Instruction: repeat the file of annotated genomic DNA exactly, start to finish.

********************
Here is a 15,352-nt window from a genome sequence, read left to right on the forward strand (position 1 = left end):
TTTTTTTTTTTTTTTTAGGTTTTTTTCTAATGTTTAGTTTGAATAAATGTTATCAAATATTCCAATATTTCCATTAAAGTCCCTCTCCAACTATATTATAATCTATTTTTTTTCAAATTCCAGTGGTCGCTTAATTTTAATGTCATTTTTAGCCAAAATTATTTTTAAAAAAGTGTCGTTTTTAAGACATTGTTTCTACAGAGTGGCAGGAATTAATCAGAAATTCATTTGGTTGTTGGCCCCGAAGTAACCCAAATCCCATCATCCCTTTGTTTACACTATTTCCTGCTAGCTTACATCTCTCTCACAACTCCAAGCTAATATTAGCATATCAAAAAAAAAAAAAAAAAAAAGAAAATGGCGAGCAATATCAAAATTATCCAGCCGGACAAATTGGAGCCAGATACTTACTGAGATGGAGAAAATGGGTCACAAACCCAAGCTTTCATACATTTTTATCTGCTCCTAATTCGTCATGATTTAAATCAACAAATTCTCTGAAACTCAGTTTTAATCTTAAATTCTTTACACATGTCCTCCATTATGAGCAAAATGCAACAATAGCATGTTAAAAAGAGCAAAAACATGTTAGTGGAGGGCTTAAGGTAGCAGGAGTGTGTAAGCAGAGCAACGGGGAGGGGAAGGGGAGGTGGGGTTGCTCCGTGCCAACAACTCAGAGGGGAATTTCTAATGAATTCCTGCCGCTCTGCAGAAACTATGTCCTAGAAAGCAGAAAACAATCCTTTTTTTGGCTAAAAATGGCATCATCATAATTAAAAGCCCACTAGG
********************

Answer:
Here is a 15,352-nt window from a genome sequence, read left to right on the forward strand (position 1 = left end):
TTTTTTTTTTTTTTTTAGGTTTTTTTCTAATGTTTAGTTTGAATAAATGTTATCAAATATTCCAATATTTCCATTAAAGTCCCTCTCCAACTATATTATAATCTATTTTTTTTCAAATTCCAGTGGTCGCTTAATTTTAATGTCATTTTTAGCCAAAATTATTTTTAAAAAAGTGTCGTTTTTAAGACATTGTTTCTACAGAGTGGCAGGAATTAATCAGAAATTCATTTGGTTGTTGGCCCCGAAGTAACCCAAATCCCATCATCCCTTTGTTTACACTATTTCCTGCTAGCTTACATCTCTCTCACAACTCCAAGCTAATATTAGCATATCAAAAAAAAAAAAAAAAAAAAGAAAATGGCGAGCAATATCAAAATTATCCAGCCGGACAAATTGGAGCCAGATACTTACTGAGATGGAGAAAATGGGTCACAAACCCAAGCTTTCATACATTTTTATCTGCTCCTAATTCGTCATGATTTAAATCAACAAATTCTCTGAAACTCAGTTTTAATCTTAAATTCTTTACACATGTCCTCCATTATGAGCAAAATGCAACAATAGCATGTTAAAAAGAGCAAAAACATGTTAGTGGAGGGCTTAAGGTAGCAGGAGTGTGTAAGCAGAGCAACGGGGAGGGGAAGGGGAGGTGGGGTTGCTCCGTGCCAACAACTCAGAGGGGAATTTCTAATGAATTCCTGCCGCTCTGCAGAAACTATGTCCTAGAAAGCAGAAAACAATCCTTTTTTTGGCTAAAAATGGCATCATCATAATTAAAAGCCCACTAGG